But over the years, I found that even with a simple, straightforward marketing plan, the biggest problem was the failure to implement the plan. Often the excuses range from not having enough time or being overloaded with legal work, or simply procrastination.
Sally Schmidt offered 9 tips relating to marketing organization and discipline last week on Attorney at Work. In a nutshell her tips include:
- Prepare a list of contacts and prioritize the frequency of contact. Set up Google alerts or case filing notifications to help with reasons for contacting them. (Personally I prefer a quarterly contact list using an Excel spreadsheet containing the names of former clients/potential referral sources, and how and when each will be contacted on a quarterly basis. Comments can be added to the spreadsheet to capture the results of each contact);
- Develop a marketing and business development plan for the year that includes specific, measurable goals and objectives to raise your profile, and persons you will contact, preferably in person, and for what purpose;
- Schedule your business development activity like any appointment using whatever technology tools are at your disposal, which should help you set aside a specific amount of time each week for implementing your plan;
- Break your activities into manageable segments (one time management tool I learned years ago was to limit the segments to 15-20 minutes) which will help keep from being overwhelmed or from procrastinating. The shorter periods will also remove guilt for not working on a file during that period; and
- Don’t overlook the resources available in your firm to help with your marketing and business development efforts.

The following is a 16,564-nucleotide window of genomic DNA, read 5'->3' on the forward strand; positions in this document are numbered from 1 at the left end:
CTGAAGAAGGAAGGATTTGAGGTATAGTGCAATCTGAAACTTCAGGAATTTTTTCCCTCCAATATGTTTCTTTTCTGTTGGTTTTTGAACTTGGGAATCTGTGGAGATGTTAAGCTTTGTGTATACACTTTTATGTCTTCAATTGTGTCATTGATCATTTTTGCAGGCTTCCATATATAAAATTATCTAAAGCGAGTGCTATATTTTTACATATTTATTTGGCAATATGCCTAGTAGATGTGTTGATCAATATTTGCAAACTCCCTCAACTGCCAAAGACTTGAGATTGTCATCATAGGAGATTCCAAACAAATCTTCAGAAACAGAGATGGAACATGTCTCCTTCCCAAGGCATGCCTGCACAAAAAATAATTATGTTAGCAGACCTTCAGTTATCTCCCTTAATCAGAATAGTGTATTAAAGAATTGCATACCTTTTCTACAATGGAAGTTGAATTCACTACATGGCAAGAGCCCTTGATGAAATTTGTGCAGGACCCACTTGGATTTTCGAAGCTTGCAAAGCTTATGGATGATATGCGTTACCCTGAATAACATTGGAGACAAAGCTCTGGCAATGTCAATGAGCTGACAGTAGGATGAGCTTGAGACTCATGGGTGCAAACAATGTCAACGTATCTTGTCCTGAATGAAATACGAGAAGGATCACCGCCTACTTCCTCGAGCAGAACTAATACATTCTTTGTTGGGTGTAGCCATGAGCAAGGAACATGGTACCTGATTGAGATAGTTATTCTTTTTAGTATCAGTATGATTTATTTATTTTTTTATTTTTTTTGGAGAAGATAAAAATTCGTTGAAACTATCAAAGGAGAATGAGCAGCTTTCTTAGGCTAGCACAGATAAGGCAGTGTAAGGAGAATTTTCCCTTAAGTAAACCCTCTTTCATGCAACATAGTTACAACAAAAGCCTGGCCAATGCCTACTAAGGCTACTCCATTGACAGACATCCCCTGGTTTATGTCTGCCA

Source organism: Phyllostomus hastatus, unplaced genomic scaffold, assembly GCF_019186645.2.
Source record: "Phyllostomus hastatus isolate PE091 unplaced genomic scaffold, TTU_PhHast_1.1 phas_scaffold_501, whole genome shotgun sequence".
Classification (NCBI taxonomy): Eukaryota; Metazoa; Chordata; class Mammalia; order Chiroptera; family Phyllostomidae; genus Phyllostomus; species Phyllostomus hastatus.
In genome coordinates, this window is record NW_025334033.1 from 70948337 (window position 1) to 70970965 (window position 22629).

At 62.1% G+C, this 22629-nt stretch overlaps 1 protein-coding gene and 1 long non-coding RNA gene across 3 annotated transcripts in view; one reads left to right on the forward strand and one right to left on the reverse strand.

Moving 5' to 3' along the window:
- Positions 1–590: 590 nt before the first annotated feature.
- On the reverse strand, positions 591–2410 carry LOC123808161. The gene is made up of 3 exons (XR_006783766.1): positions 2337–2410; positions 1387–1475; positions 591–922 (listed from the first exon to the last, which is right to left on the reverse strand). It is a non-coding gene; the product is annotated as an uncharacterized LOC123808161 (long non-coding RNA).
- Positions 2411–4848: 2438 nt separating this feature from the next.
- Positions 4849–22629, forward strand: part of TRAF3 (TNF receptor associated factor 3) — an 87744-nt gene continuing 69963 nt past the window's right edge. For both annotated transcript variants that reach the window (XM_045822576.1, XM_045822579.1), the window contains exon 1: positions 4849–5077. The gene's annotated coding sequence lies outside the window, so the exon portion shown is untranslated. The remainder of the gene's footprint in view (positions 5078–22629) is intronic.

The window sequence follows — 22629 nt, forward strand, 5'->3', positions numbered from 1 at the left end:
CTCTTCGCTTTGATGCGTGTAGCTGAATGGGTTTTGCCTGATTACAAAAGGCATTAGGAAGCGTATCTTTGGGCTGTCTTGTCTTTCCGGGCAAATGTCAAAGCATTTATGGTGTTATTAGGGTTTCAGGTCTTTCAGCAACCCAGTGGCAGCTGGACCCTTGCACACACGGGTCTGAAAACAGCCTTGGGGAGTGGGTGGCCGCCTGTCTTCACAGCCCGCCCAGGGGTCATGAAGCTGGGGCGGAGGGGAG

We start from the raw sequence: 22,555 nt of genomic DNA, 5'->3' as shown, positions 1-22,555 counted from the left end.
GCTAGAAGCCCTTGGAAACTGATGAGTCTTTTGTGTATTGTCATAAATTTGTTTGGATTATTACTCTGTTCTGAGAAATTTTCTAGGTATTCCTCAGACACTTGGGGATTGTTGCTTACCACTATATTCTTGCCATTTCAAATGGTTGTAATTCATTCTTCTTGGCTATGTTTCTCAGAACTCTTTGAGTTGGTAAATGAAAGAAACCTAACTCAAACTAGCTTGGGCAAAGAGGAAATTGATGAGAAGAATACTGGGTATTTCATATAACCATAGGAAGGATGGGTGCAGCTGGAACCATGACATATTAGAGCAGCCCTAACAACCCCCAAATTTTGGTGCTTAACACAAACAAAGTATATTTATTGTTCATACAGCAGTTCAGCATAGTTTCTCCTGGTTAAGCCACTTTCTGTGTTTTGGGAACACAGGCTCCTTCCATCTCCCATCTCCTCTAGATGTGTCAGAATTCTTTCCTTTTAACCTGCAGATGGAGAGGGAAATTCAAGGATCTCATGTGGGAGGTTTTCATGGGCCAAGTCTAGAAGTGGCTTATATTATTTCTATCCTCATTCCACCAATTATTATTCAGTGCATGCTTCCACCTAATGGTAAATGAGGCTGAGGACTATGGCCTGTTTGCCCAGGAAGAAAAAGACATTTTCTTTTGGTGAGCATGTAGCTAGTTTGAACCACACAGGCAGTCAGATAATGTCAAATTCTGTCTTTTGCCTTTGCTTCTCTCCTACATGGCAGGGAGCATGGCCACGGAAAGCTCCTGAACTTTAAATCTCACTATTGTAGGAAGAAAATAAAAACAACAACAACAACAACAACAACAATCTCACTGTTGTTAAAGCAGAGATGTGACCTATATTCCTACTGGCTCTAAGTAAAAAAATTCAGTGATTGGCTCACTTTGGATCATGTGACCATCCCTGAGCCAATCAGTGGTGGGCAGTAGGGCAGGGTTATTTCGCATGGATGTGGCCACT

When I begin a one-on-one coaching assignment with lawyers, I mention that my responsibilities include being their CNO (Chief Nagging Officer) during our calls and by email. Several clients have said they find that of great value in getting them to actually implement the plan. So, start nagging yourself today!
There’s a lot of talk these days about lawyers adding more value to their client representation. Particularly because of competition, client demands, and the state of the legal industry, adding value REALLY is important. Just providing a legal product is not enough. But it begs the question what adding value really means.
Jim Calloway, director of the Oklahoma Bar Association’s Management Assistance Program, had a good idea last week which helps in getting to an answer. He said “…the question is whether there is something extra you can provide the client that is related to the legal services and is useful to the client.” It can be done in many ways. One opportunity he mentions at the conclusion of his post states “… if you can surprise the client at the end of the representation with something useful that they didn’t expect, you increase the chances that they will use your firm again, refer others to you and pay their final bill.”
A couple of years ago I wrote a post that included 5 suggestions by John Jantsch of Duct Tape Marketing for creating more value that are worth repeating:
- Measure. Determine what value you are providing clients already (yeah, the client can help here of course, but that means talking to them about that). You might find that either clients aren’t getting enough value, or that you are not charging enough;
- Lead. Be upfront and offer ways to help clients more effectively with their business or personal issues. Writing articles, making presentations, blogging, creating groups on social media sites are ways to show that leadership capability;
- Teach. The best kind of selling his education-based. Demonstrate how clients can do things well or avoid problem situations via CLE seminars or otherwise;
- Inspire. Here Jantsch is talking about how a great design (in marketing materials, websites, even invoices) can create value. One might think that this suggestion is a bit fuzzy, and I would not disagree. However, design could be a promise of value and that is where something; and
- Listen. Clearly listening to clients adds value. That may seem pretty obvious, but “we rarely do it.” Yet, if you focus, avoid distractions (like your iPhone or blackberry), look them in the eye and really listen, you will add tremendous value.